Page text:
The goal of this work is to demonstrate how the pore-size distribution of the nanocellulose-based virus-retentive filter can be tailored. The filter paper was produced using cellulose nanofibers derived from Cladophora sp. green algae using the hot-press drying at varying drying temperatures. The produced filters were characterized using scanning electron microscopy, atomic force microscopy, and N2 gas sorption analysis. Further, hydraulic permeability and retention efficiency toward surrogate 20 nm model particles (fluorescent carboxylate-modified polystyrene spheres) were assessed. It was shown that by controlling the rate of water evaporation during hot-press drying the pore-size distribution can be precisely tailored in the region between 10 and 25 nm. The mechanism of pore formation and critical parameters are discussed in detail. The results are highly valuable for development of advanced separation media, especially for virus-retentive size-exclusion filtration.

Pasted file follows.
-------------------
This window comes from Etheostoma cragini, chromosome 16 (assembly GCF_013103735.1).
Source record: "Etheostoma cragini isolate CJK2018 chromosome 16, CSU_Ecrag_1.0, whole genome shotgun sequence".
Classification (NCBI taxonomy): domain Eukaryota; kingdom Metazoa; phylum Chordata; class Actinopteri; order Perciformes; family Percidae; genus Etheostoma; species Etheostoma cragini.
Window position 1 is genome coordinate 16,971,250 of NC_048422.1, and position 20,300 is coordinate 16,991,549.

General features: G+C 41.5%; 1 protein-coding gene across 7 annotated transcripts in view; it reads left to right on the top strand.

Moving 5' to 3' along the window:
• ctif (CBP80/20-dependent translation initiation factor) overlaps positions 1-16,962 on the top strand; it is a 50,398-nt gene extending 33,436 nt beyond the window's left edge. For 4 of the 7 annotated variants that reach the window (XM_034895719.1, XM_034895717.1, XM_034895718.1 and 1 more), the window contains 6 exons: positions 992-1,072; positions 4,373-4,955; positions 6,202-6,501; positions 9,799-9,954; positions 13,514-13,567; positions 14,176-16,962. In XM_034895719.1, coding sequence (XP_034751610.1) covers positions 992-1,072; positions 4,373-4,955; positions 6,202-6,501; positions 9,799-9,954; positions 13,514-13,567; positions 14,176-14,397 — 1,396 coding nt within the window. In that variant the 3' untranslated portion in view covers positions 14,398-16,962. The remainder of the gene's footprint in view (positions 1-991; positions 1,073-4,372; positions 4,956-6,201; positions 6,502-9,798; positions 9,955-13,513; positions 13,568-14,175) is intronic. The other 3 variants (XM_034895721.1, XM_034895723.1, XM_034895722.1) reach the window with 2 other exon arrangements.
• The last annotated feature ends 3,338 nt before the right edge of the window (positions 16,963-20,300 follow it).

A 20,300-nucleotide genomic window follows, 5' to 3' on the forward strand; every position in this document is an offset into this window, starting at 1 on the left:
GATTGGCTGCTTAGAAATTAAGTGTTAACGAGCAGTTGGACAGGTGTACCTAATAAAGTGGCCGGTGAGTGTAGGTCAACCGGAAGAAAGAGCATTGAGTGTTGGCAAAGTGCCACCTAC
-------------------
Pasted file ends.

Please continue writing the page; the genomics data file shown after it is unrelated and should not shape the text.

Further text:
• 18. Ha Minh, Tan
    Minh Ngoc, Trinh (Contributor)
    Nguyen, Hugo (Contributor)
    Uppsala University, Disciplinary Domain of Science and Technology, Technology, Department of Engineering Sciences, Microsystems Technology.
    Nguyen Duc, Hoa (Contributor)
    Hanoi University of Science and Technology.
    Duy, Nguyen Van
    Hanoi University of Science and Technology.
    Hieu, Nguyen Van
    Hanoi University of Science and Technology.
    Novel self-heated gas sensors using on-chip networked nanowires with ultralow power consumption2017In: ACS Applied Materials and Interfaces, ISSN 1944-8244, E-ISSN 1944-8252, Vol. 9, no 7, p. 6153-6162Article in journal (Refereed)
    Abstract [en]